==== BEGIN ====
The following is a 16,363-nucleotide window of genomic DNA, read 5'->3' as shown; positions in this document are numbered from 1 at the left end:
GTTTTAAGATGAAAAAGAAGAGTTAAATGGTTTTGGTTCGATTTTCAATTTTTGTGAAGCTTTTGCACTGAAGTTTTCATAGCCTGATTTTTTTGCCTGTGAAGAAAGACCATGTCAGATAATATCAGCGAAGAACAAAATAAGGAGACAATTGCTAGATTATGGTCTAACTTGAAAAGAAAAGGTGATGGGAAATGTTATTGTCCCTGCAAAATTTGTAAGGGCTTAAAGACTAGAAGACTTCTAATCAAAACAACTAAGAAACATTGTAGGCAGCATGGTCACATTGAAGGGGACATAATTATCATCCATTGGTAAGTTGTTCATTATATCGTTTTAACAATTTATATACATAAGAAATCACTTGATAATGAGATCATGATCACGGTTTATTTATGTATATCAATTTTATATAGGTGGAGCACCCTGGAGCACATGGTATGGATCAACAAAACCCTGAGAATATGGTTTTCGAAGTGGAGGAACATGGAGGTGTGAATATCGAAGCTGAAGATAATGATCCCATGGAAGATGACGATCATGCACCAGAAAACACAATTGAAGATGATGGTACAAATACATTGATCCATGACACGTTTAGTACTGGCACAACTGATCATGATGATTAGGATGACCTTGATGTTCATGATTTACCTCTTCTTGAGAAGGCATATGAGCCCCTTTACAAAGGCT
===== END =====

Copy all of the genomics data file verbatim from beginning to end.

The following is a 16,363-nucleotide window of genomic DNA, read 5'->3' as shown; positions in this document are numbered from 1 at the left end:
GTTTTAAGATGAAAAAGAAGAGTTAAATGGTTTTGGTTCGATTTTCAATTTTTGTGAAGCTTTTGCACTGAAGTTTTCATAGCCTGATTTTTTTGCCTGTGAAGAAAGACCATGTCAGATAATATCAGCGAAGAACAAAATAAGGAGACAATTGCTAGATTATGGTCTAACTTGAAAAGAAAAGGTGATGGGAAATGTTATTGTCCCTGCAAAATTTGTAAGGGCTTAAAGACTAGAAGACTTCTAATCAAAACAACTAAGAAACATTGTAGGCAGCATGGTCACATTGAAGGGGACATAATTATCATCCATTGGTAAGTTGTTCATTATATCGTTTTAACAATTTATATACATAAGAAATCACTTGATAATGAGATCATGATCACGGTTTATTTATGTATATCAATTTTATATAGGTGGAGCACCCTGGAGCACATGGTATGGATCAACAAAACCCTGAGAATATGGTTTTCGAAGTGGAGGAACATGGAGGTGTGAATATCGAAGCTGAAGATAATGATCCCATGGAAGATGACGATCATGCACCAGAAAACACAATTGAAGATGATGGTACAAATACATTGATCCATGACACGTTTAGTACTGGCACAACTGATCATGATGATTAGGATGACCTTGATGTTCATGATTTACCTCTTCTTGAGAAGGCATATGAGCCCCTTTACAAAGGCT